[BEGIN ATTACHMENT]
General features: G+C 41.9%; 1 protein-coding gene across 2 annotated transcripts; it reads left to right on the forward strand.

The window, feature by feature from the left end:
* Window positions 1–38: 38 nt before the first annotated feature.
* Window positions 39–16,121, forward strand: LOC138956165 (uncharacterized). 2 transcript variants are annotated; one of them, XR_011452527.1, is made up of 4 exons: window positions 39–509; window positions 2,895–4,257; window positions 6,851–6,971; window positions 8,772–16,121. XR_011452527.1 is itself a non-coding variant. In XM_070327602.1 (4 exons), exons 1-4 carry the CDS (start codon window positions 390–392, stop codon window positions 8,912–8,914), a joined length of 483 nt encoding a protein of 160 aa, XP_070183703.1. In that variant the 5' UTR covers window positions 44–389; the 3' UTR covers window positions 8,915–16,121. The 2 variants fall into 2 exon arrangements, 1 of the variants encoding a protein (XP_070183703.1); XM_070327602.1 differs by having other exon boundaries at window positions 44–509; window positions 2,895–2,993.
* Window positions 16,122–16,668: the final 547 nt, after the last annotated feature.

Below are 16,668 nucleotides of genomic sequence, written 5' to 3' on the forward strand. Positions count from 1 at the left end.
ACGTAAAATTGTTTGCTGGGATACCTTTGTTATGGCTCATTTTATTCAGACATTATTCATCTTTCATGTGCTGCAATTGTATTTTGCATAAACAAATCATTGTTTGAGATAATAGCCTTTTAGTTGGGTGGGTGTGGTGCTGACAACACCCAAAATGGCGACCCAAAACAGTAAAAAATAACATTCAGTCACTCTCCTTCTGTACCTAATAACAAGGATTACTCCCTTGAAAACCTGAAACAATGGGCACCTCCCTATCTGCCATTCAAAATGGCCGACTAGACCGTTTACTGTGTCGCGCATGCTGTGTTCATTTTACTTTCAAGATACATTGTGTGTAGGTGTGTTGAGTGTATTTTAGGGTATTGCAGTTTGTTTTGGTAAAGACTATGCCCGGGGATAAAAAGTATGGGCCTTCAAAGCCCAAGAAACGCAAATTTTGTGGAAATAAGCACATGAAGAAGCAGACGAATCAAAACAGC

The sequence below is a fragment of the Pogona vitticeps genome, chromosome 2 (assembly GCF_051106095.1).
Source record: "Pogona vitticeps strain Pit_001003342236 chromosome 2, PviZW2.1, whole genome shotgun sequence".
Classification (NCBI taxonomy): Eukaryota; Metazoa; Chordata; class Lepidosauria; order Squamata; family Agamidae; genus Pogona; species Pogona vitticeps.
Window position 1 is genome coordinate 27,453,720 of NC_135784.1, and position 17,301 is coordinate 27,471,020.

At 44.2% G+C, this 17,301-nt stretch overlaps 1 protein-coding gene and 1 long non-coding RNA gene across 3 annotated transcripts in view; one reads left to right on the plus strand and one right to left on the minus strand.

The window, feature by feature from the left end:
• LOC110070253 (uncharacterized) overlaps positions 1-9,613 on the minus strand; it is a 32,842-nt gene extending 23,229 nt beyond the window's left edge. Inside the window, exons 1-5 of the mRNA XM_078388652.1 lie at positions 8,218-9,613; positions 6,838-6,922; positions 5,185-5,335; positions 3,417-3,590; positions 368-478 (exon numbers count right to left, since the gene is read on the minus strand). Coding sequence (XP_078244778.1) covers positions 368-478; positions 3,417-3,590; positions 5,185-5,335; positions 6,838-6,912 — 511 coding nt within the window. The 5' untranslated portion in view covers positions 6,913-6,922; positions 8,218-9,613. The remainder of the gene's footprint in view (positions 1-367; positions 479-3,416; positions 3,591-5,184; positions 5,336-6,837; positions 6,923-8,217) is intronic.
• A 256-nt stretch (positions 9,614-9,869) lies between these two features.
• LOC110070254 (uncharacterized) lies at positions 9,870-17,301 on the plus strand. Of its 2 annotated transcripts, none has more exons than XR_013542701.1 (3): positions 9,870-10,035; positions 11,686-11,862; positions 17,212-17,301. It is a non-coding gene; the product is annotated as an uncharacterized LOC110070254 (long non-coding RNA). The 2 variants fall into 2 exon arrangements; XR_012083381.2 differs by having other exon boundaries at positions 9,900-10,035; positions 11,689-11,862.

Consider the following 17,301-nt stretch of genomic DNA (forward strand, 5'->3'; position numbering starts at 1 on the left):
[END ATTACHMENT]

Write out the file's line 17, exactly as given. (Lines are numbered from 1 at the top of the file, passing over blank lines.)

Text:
Consider the following 17,301-nt stretch of genomic DNA (forward strand, 5'->3'; position numbering starts at 1 on the left):